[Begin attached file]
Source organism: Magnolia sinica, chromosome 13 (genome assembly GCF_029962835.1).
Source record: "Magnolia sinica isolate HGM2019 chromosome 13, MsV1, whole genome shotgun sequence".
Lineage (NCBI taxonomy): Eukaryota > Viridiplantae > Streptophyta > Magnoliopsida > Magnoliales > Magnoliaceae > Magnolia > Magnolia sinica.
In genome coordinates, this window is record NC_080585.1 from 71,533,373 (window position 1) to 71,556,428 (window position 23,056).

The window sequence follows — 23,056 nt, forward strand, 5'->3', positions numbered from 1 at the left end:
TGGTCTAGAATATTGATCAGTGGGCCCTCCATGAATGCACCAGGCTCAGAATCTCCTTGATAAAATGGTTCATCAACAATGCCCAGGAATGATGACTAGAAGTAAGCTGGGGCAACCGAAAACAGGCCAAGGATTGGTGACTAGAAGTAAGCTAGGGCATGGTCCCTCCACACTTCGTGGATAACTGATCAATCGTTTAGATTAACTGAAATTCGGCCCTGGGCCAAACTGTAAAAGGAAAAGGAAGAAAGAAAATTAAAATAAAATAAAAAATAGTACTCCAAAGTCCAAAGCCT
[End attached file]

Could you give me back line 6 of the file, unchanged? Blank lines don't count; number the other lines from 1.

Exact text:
TGGTCTAGAATATTGATCAGTGGGCCCTCCATGAATGCACCAGGCTCAGAATCTCCTTGATAAAATGGTTCATCAACAATGCCCAGGAATGATGACTAGAAGTAAGCTGGGGCAACCGAAAACAGGCCAAGGATTGGTGACTAGAAGTAAGCTAGGGCATGGTCCCTCCACACTTCGTGGATAACTGATCAATCGTTTAGATTAACTGAAATTCGGCCCTGGGCCAAACTGTAAAAGGAAAAGGAAGAAAGAAAATTAAAATAAAATAAAAAATAGTACTCCAAAGTCCAAAGCCT